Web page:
Article abstract: Neruda is the greatest modern poet to have combined a personal and lyrical mode with a political voice in a way that spoke to and for a popular mass readership. Rooted in Chile, his poetry has a universal human significance marked by the award of the Nobel Prize in 1971.
Pablo Neruda was born Neftalí Ricardo Reyes Basoalto, in the small town of Parral in southern Chile, on July 12, 1904, the son of José del Carmen Reyes and Rosa de Basoalt. His mother, a schoolteacher, died of tuberculosis not long after he was born. Neruda began writing poetry at the local schools but kept it hidden from his schoolmates and his relations, who were mainly agricultural or manual workers, and his father, a tough railroad worker. The family moved to Temuco in 1906, and Neruda grew up in a frontier atmosphere, becoming familiar with the forests and the native Indians who inhabited them. His father remarried, and Neruda grew close to his stepmother, a quiet, unassuming peasant woman named Trinidad Candia Marverde. The headmaster of the local school was the poet Gabriela Mistral, who encouraged the literary talent she saw in the boy. Neruda’s reading at this time was eager and indiscriminate. He grew to be a tall, slim youth and began translating Baudelaire and winning various local poetry prizes.
In 1921, he left high school and went to the teachers’ college in Santiago (the capital of Chile) but much preferred talking about literature in the cafés to studying French. He had submitted his earliest poems for magazine publication when he was only fifteen, signing himself “Pablo Neruda.” His range of literary acquaintances widened, but his early poetry, Crepusculario (1923), remained provincial and sentimental. At twenty, however, he published Veinte poemas de amor y una canción desesperada (1924; Twenty Love Poems and a Song of Despair, 1969, 1976) and established his reputation as a love poet.
Neruda worked fanatically, earning money writing articles for newspapers and journals and writing translations. He edited his own magazine, wrote short stories and an immature episodic novel, and began work on a larger sequence, Residencia en la tierra (3 vols., 1933, 1935, 1947; Residence on Earth and Other Poems, 1946, 1973). Yet his love affairs left him unhappy, and he remained poor. It was not until 1927 that Neruda successfully gained an appointment with Chile’s Ministry of Foreign Affairs and became the honorary consul to Rangoon, Burma. He was neither a trained diplomat nor an outstanding linguist, but, as a gregarious, charismatic, presentable, and accomplished writer who had a proven ability to move his readers, he fulfilled the requirements of an ambassador for his country.
The sense of political solidarity that Neruda came to affirm was gained through years of isolation and a continuous balancing of powerful emotions of love, with rich, dark, sometimes surreal journeys of the imagination. Personal loneliness and a fond memory of his home were counterpointed in his verse. He traveled to various parts of the world on his first trip to the East and sent articles back to the Santiago daily newspaper La Nación. In Burma he encountered professionally the remnants of ancient cultures and the continuing exploitation of colonial occupation, and his personal anxieties found a counterpart in society at large. He attempted to maintain contact with friends and writers in Chile and was published in Spain, but in Burma he was depressed.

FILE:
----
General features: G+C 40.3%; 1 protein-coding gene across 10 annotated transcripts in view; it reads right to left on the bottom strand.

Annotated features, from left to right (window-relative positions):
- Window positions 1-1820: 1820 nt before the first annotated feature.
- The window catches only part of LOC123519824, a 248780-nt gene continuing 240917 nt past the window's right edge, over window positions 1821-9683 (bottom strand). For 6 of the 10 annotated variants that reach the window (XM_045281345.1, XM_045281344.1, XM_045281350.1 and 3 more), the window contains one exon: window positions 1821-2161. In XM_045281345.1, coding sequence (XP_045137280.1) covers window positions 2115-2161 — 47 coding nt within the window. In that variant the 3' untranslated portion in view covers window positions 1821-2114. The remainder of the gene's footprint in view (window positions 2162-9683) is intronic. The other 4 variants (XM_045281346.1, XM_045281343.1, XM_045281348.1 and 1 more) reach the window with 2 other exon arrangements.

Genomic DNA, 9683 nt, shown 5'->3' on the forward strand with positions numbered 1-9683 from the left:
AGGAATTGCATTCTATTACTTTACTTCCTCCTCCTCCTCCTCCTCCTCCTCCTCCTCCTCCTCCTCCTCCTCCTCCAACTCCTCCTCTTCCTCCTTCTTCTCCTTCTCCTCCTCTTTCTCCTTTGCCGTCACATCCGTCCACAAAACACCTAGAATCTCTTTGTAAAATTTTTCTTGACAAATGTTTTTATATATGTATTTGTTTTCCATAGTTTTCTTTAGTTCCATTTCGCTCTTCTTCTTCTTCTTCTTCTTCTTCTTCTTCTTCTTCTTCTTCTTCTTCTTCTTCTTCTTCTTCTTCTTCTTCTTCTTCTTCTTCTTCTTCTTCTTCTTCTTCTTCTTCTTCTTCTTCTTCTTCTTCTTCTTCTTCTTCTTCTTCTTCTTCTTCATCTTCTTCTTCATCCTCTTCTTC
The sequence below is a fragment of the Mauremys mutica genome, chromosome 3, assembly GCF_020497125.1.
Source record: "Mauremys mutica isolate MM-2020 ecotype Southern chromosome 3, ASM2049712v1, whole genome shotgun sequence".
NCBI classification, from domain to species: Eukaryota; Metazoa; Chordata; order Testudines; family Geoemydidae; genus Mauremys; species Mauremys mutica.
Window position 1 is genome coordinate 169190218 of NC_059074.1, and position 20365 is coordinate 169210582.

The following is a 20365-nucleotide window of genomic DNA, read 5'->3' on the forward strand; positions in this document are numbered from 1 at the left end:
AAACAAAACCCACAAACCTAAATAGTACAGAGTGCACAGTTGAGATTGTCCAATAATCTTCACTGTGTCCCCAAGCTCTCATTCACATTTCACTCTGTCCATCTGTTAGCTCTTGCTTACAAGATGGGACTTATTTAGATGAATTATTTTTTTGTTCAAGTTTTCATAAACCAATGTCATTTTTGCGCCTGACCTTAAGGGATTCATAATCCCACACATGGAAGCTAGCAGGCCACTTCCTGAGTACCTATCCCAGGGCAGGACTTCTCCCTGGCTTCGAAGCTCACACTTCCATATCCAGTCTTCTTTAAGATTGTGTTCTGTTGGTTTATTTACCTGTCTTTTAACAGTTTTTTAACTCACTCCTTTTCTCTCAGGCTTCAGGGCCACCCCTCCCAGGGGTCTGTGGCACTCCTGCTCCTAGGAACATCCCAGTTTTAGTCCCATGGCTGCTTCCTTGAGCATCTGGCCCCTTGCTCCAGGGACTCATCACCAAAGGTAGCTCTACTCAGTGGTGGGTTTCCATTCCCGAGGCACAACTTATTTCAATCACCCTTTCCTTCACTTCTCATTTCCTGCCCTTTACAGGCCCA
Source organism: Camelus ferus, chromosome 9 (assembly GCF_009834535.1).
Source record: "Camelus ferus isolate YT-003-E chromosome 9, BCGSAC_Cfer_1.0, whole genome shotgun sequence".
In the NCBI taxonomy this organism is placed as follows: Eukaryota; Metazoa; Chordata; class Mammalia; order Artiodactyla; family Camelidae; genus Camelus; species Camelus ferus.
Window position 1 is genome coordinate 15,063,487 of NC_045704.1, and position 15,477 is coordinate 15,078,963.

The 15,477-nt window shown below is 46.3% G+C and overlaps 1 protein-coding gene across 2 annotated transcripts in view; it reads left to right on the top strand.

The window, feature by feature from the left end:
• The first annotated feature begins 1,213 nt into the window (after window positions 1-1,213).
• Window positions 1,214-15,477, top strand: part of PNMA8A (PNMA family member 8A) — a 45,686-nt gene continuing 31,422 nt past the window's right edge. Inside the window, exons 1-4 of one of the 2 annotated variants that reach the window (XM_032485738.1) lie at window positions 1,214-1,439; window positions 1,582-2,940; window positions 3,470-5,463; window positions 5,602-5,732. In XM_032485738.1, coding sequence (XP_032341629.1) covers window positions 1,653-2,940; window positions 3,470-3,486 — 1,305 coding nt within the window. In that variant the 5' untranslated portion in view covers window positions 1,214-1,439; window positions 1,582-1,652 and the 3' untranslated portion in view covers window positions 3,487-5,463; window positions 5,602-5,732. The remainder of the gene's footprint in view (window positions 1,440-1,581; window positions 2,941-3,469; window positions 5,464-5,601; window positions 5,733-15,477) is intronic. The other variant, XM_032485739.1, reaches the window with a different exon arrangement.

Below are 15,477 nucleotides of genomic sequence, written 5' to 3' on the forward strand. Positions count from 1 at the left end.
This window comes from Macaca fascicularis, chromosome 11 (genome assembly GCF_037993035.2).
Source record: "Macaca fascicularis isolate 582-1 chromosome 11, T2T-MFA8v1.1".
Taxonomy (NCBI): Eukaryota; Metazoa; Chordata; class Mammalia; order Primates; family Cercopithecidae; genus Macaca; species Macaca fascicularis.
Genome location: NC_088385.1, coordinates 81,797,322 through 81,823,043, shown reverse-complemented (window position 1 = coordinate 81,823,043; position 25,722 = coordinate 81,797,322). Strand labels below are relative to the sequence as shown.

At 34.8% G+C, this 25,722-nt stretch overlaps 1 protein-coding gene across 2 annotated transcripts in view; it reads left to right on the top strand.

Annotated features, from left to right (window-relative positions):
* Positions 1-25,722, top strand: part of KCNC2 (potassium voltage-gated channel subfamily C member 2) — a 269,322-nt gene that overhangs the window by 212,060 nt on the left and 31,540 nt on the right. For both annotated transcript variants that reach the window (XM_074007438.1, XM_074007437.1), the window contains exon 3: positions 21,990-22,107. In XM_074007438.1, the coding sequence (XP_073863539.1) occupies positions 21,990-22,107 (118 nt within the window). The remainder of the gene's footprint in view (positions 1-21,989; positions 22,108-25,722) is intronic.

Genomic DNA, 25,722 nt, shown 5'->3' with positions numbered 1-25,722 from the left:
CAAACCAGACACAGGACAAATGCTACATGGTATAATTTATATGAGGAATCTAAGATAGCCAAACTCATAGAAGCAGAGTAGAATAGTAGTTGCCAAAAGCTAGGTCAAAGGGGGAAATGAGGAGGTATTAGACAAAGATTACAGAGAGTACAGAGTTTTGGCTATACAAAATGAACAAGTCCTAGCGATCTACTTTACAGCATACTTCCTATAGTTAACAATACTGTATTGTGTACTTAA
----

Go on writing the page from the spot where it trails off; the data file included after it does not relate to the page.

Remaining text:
While visiting India to cover a political meeting in Calcutta in 1929, the enormous crowds that he encountered in the subcontinent brought him to greater depths of despair. He continued writing the Residence on Earth poems. In 1930, Neruda became Consul to the Dutch East Indies and married a Dutch woman, Maria Antonieta Haagenar. In 1932, they returned, briefly, to Chile. Though Neruda’s poems were by now being published and republished, they would not bring him a living wage. In 1933, he took up another consular appointment in Buenos Aires and in 1934 yet another in Barcelona. His bureaucratic experience had not made him a happy man, but now things were to change. He moved on to Madrid, where the Spanish poet Federico García Lorca (whom he had met in Buenos Aires) introduced him to a new public. He separated from his first wife and later was happily married to Delia del Carril, with whom he remained until the 1950’s. His great work Residence on Earth was now published, and an international audience was responding to Neruda with vital enthusiasm. Concurrently, Neruda was becoming more thoroughly intellectually politicized, as he was introduced to the social struggles that underlay the Spanish Civil War. García Lorca, who had become a friend of Neruda, was murdered by the Fascists, and Neruda found comradeship with the French left-wing Surrealist writers Louis Aragon and Paul Éluard, and with the Peruvian Cesar Vallejo. He allied himself with the political struggle of the Spanish Republic.
Neruda returned to Chile, and through 1937...
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